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Herman v. County of York

April 18, 2007


The opinion of the court was delivered by: Judge Jones



Two Motions are pending before this Court. First, two of the Defendants ("the County Defendants") in the above-captioned action, the County of York ("the County") and Thomas Hogan ("Warden Hogan"), filed a Motion for Summary Judgment on March 1, 2007. (Rec. Doc. 35). Second, the three remaining Defendants ("the PHS Defendants"), Prison Health Services, Inc. ("PHS"), Tamara Krzywulak,*fn1 and Kimberly Windon, filed a Motion for Summary Judgment on March 1, 2007. (Rec. Doc. 37). For the reasons that follow, the Motions shall be granted in part and denied in part.


On December 5, 2005, Plaintiff Deborah Herman ("Plaintiff") filed her Complaint in the above-captioned action. (Rec. Doc. 1). By July 27, 2006, all Defendants had filed their Answers. (See Rec. Docs. 3, 13).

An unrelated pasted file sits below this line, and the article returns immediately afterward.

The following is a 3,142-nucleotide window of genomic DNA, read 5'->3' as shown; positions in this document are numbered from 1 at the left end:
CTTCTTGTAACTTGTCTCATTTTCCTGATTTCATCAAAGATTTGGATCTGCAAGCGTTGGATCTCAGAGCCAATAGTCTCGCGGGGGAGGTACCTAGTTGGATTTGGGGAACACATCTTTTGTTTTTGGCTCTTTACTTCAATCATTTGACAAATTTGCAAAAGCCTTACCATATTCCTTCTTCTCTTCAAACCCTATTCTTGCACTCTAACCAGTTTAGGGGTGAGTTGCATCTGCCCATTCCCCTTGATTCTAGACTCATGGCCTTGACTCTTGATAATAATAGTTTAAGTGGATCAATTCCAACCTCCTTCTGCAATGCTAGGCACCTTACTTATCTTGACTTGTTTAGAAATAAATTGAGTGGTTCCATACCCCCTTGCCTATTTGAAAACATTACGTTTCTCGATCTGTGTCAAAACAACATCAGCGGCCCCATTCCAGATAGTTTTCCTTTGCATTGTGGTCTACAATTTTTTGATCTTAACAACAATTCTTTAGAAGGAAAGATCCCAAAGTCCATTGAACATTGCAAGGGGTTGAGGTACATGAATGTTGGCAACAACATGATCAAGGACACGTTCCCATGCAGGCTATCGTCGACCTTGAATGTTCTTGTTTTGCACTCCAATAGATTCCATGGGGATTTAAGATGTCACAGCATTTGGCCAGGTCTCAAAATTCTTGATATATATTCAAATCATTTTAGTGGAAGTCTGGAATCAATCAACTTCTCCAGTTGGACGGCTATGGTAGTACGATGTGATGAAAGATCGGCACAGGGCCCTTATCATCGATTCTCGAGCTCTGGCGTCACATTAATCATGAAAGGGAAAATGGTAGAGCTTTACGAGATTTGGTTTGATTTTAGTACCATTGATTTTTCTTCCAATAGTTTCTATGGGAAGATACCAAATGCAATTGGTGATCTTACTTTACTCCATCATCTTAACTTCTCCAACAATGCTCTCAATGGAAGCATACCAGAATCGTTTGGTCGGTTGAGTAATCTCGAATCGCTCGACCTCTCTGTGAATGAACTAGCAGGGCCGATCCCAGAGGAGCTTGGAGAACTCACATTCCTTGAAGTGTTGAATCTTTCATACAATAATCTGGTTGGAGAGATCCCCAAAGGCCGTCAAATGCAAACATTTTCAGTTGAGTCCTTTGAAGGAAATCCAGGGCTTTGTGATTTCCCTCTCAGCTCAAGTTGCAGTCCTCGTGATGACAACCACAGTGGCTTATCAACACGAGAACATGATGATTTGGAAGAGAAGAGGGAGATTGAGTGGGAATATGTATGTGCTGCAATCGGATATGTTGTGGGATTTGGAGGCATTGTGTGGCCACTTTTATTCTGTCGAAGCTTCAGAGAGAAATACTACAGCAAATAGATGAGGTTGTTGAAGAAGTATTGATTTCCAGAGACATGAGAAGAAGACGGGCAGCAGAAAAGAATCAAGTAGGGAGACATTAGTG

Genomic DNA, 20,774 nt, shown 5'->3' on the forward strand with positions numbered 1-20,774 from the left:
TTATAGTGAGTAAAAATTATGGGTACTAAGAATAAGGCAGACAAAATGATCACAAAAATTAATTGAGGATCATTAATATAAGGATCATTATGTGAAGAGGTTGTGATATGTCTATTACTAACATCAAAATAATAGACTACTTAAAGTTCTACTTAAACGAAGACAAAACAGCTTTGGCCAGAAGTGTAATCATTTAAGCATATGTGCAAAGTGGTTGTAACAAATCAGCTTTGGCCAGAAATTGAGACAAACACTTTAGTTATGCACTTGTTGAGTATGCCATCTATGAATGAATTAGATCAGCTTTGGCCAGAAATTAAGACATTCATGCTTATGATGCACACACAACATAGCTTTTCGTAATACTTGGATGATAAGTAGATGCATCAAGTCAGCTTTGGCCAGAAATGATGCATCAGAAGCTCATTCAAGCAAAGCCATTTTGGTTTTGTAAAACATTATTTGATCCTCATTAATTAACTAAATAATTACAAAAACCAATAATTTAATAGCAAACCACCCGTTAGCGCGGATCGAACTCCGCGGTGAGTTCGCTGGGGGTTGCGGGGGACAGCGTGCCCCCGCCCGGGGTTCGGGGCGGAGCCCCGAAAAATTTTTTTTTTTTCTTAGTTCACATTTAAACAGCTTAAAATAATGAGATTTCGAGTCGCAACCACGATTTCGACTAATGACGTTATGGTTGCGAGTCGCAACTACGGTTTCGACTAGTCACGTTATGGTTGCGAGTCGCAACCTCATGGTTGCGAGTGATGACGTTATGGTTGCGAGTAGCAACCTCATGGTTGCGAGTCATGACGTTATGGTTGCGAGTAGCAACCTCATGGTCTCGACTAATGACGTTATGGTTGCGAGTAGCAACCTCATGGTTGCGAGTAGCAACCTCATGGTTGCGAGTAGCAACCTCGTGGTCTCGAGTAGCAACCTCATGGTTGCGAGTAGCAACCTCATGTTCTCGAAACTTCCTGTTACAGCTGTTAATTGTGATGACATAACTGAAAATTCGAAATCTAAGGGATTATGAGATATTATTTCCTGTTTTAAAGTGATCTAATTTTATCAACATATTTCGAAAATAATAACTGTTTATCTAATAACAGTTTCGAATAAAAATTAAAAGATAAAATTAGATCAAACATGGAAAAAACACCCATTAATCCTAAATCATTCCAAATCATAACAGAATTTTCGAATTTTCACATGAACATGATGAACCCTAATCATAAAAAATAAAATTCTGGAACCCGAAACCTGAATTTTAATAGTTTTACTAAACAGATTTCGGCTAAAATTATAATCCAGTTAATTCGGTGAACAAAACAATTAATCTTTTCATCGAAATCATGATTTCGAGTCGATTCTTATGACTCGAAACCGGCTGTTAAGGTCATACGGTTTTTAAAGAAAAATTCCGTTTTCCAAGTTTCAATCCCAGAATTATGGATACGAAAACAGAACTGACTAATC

On March 1, 2007, the County and Warden Hogan filed a Motion for Summary Judgment. (Rec. Doc. 35). On same date, PHS, Tamara Krzywulak, and Kimberly Windon filed their Motion for Summary Judgment. (Rec. Doc. 37). Although only one (1) Reply Brief has been filed, the time in which to file the other has passed. Thus, the Motions are ripe for disposition.


Summary judgment is appropriate if "there is no genuine issue as to any material fact and . . . the moving party is entitled to judgment as a matter of law." FED. R. CIV. P. 56(c); see also Turner v. Schering-Plough Corp., 901 F.2d 335, 340 (3d Cir. 1990). The party moving for summary judgment bears the burden of showing "there is no genuine issue for trial." Young v. Quinlan, 960 F.2d 351, 357 (3d Cir. 1992). Summary judgment should not be granted when there is a disagreement about the facts or the proper inferences that a fact finder could draw from them. See Peterson v. Lehigh Valley Dist. Council, 676 F.2d 81, 84 (3d Cir. 1982).

Initially, the moving party has a burden of demonstrating the absence of a genuine issue of material fact. See Celotex Corp. v. Catrett, 477 U.S. 317, 323 (1986). This may be met by the moving party pointing out to the court that there is an absence of evidence to support an essential element as to which the non-moving party will bear the burden of proof at trial. See id. at 325.